Welcome to Salasaca Handicrafts. The products I sell are all products made by indigenous artisans from Ecuador. On this page you can see some of the characteristics of Salasaca, the community I am from, and on the other pages you will see the products I sell. They are divided into four categories:
Wool is the largest source of thread in my community. We use it for all of our clothing, including our shawls, ponchos, and anacus (skirts).
Cabuya (agave fibre) is also a traditional source of thread, more commonly used for bags, mats, and other products where its courser and heavier feel work well.
Other clothes I sell include shirts, sweaters, hats, and gloves.
Jewelry includes necklaces, bracelets, and earrings made with Ecuadorian seeds and stones.
Take a look at the product pages linked to above or enjoy the photos below that show Salasaca and some of the traditional methods used in our production.
Salasaca is located just a few miles from Tungurahua, an active volcano that periodically blankets our community in ash. This photograph was taken from my house, and you can see my father's house in the background. Tungurahua is also called "Mama Abuela" and for us is like a grandmother spirit.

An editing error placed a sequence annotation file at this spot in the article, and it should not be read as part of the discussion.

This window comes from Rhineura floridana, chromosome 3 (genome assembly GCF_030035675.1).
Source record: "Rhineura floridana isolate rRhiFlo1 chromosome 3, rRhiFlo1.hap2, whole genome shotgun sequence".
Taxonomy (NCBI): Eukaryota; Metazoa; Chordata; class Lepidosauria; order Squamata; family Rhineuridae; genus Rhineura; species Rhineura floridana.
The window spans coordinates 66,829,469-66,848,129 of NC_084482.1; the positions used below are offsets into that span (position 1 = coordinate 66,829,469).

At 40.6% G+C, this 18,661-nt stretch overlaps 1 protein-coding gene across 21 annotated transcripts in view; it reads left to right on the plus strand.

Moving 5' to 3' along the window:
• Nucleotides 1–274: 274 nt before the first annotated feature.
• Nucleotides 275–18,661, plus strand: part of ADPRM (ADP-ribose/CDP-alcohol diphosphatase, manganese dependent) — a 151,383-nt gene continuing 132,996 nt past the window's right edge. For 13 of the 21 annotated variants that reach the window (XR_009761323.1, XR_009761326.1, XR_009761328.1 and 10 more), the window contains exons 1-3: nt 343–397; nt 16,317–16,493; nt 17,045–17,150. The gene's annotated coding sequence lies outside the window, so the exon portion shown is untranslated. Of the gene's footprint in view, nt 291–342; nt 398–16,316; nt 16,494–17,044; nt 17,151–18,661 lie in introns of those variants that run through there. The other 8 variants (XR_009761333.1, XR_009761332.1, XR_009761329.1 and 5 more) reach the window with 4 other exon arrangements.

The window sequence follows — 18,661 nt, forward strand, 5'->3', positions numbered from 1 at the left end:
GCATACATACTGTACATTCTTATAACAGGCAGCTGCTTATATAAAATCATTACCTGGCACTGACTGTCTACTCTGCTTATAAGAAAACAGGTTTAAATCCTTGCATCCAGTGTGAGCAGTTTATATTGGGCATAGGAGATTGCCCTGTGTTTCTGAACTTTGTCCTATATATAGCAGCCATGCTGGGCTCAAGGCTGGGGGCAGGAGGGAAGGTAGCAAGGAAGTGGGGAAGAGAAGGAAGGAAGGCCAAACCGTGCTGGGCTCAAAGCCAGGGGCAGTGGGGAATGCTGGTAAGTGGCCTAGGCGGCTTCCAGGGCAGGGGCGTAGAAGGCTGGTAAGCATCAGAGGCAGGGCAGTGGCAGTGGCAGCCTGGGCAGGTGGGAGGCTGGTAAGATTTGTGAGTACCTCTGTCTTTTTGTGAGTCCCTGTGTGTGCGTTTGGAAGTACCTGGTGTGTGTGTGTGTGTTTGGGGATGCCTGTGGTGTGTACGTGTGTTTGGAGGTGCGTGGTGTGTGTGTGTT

Traditional celebrations are a highlight of town life. This photo shows the Indi Raymi (solstice festival). The designs used in the dances and costumes are the inspiration for much of the weaving we do for sale.
Our agriculture is organic and for subsistence. In this photo you can see some of my grandparents' animals, including sheep, who are the source of the wool that is used in our clothing.
After shearing the wool, women spin it into thread. In the photo above you can see me and some of my cousins walking across a hillside spinning. We create a very fine thread that when woven tight into a poncho is waterproof. For one poncho it could take six months or a year to spin enough thread. However, as can be seen, it is a task one can do while doing other things, like tending to animals, walking, going to community meetings, etc.
This is a close-up of me spining. Our method of spinning is distinct from the way most people in the United States spin. A couple of years ago I went to the Mendocino County Fair, which has spinning demonstrations, and they were very surprised because they were used to other styles.
Cochineal is a small bug that lives on cactus that we use to dye our clothing. Depending on how it is prepared it can have a color ranging from a deep red to near black.
Here you can see the color on my finger. See the Wool page for examples of the weaving I sell.